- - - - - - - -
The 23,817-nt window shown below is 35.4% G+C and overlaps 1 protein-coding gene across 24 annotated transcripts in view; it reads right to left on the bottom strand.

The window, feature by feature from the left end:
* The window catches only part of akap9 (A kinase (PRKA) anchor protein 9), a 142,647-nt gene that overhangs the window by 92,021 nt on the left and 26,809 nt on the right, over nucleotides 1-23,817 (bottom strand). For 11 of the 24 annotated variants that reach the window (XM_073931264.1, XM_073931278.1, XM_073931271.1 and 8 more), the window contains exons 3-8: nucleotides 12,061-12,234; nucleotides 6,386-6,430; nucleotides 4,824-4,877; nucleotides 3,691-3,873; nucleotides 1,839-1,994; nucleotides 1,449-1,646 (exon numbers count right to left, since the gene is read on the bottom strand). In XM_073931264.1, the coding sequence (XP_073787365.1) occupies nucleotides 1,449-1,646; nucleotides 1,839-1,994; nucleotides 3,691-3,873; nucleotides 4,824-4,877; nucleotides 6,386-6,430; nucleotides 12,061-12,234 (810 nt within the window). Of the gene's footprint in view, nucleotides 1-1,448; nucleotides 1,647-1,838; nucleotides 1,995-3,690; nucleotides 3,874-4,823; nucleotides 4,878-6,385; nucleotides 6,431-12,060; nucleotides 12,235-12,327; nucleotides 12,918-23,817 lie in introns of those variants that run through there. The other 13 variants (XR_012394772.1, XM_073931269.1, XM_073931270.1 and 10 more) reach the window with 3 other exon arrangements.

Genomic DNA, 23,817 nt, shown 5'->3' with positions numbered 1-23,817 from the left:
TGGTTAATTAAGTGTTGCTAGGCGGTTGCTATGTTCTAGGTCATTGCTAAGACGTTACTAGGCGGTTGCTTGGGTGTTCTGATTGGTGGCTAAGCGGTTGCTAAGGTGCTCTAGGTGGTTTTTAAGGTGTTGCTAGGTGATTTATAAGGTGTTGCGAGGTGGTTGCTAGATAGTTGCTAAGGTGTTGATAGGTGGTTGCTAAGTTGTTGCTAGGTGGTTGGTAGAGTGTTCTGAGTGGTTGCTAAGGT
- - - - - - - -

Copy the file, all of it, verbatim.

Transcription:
The 23,817-nt window shown below is 35.4% G+C and overlaps 1 protein-coding gene across 24 annotated transcripts in view; it reads right to left on the bottom strand.

The window, feature by feature from the left end:
* The window catches only part of akap9 (A kinase (PRKA) anchor protein 9), a 142,647-nt gene that overhangs the window by 92,021 nt on the left and 26,809 nt on the right, over nucleotides 1-23,817 (bottom strand). For 11 of the 24 annotated variants that reach the window (XM_073931264.1, XM_073931278.1, XM_073931271.1 and 8 more), the window contains exons 3-8: nucleotides 12,061-12,234; nucleotides 6,386-6,430; nucleotides 4,824-4,877; nucleotides 3,691-3,873; nucleotides 1,839-1,994; nucleotides 1,449-1,646 (exon numbers count right to left, since the gene is read on the bottom strand). In XM_073931264.1, the coding sequence (XP_073787365.1) occupies nucleotides 1,449-1,646; nucleotides 1,839-1,994; nucleotides 3,691-3,873; nucleotides 4,824-4,877; nucleotides 6,386-6,430; nucleotides 12,061-12,234 (810 nt within the window). Of the gene's footprint in view, nucleotides 1-1,448; nucleotides 1,647-1,838; nucleotides 1,995-3,690; nucleotides 3,874-4,823; nucleotides 4,878-6,385; nucleotides 6,431-12,060; nucleotides 12,235-12,327; nucleotides 12,918-23,817 lie in introns of those variants that run through there. The other 13 variants (XR_012394772.1, XM_073931269.1, XM_073931270.1 and 10 more) reach the window with 3 other exon arrangements.

Genomic DNA, 23,817 nt, shown 5'->3' with positions numbered 1-23,817 from the left:
TGGTTAATTAAGTGTTGCTAGGCGGTTGCTATGTTCTAGGTCATTGCTAAGACGTTACTAGGCGGTTGCTTGGGTGTTCTGATTGGTGGCTAAGCGGTTGCTAAGGTGCTCTAGGTGGTTTTTAAGGTGTTGCTAGGTGATTTATAAGGTGTTGCGAGGTGGTTGCTAGATAGTTGCTAAGGTGTTGATAGGTGGTTGCTAAGTTGTTGCTAGGTGGTTGGTAGAGTGTTCTGAGTGGTTGCTAAGGT